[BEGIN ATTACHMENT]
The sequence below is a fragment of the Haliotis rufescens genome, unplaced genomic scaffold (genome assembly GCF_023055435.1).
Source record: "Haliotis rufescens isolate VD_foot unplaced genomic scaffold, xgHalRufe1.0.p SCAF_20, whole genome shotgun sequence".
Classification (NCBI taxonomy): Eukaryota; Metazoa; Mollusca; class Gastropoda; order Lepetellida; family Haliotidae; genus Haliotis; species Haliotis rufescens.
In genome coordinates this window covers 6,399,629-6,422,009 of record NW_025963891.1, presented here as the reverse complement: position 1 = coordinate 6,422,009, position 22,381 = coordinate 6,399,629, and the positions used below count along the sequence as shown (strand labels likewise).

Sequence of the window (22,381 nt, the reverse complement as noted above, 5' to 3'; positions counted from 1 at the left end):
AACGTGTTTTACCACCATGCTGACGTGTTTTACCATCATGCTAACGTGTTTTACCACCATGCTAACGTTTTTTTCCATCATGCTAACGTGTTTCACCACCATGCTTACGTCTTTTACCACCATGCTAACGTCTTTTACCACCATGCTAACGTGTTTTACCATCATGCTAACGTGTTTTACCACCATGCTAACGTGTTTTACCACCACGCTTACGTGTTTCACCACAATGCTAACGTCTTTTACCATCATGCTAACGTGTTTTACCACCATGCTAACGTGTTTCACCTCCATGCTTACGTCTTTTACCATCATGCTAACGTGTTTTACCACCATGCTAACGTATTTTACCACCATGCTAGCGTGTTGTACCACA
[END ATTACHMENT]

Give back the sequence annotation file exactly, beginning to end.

The sequence below is a fragment of the Haliotis rufescens genome, unplaced genomic scaffold (genome assembly GCF_023055435.1).
Source record: "Haliotis rufescens isolate VD_foot unplaced genomic scaffold, xgHalRufe1.0.p SCAF_20, whole genome shotgun sequence".
Classification (NCBI taxonomy): Eukaryota; Metazoa; Mollusca; class Gastropoda; order Lepetellida; family Haliotidae; genus Haliotis; species Haliotis rufescens.
In genome coordinates this window covers 6,399,629-6,422,009 of record NW_025963891.1, presented here as the reverse complement: position 1 = coordinate 6,422,009, position 22,381 = coordinate 6,399,629, and the positions used below count along the sequence as shown (strand labels likewise).

Sequence of the window (22,381 nt, the reverse complement as noted above, 5' to 3'; positions counted from 1 at the left end):
AACGTGTTTTACCACCATGCTGACGTGTTTTACCATCATGCTAACGTGTTTTACCACCATGCTAACGTTTTTTTCCATCATGCTAACGTGTTTCACCACCATGCTTACGTCTTTTACCACCATGCTAACGTCTTTTACCACCATGCTAACGTGTTTTACCATCATGCTAACGTGTTTTACCACCATGCTAACGTGTTTTACCACCACGCTTACGTGTTTCACCACAATGCTAACGTCTTTTACCATCATGCTAACGTGTTTTACCACCATGCTAACGTGTTTCACCTCCATGCTTACGTCTTTTACCATCATGCTAACGTGTTTTACCACCATGCTAACGTATTTTACCACCATGCTAGCGTGTTGTACCACA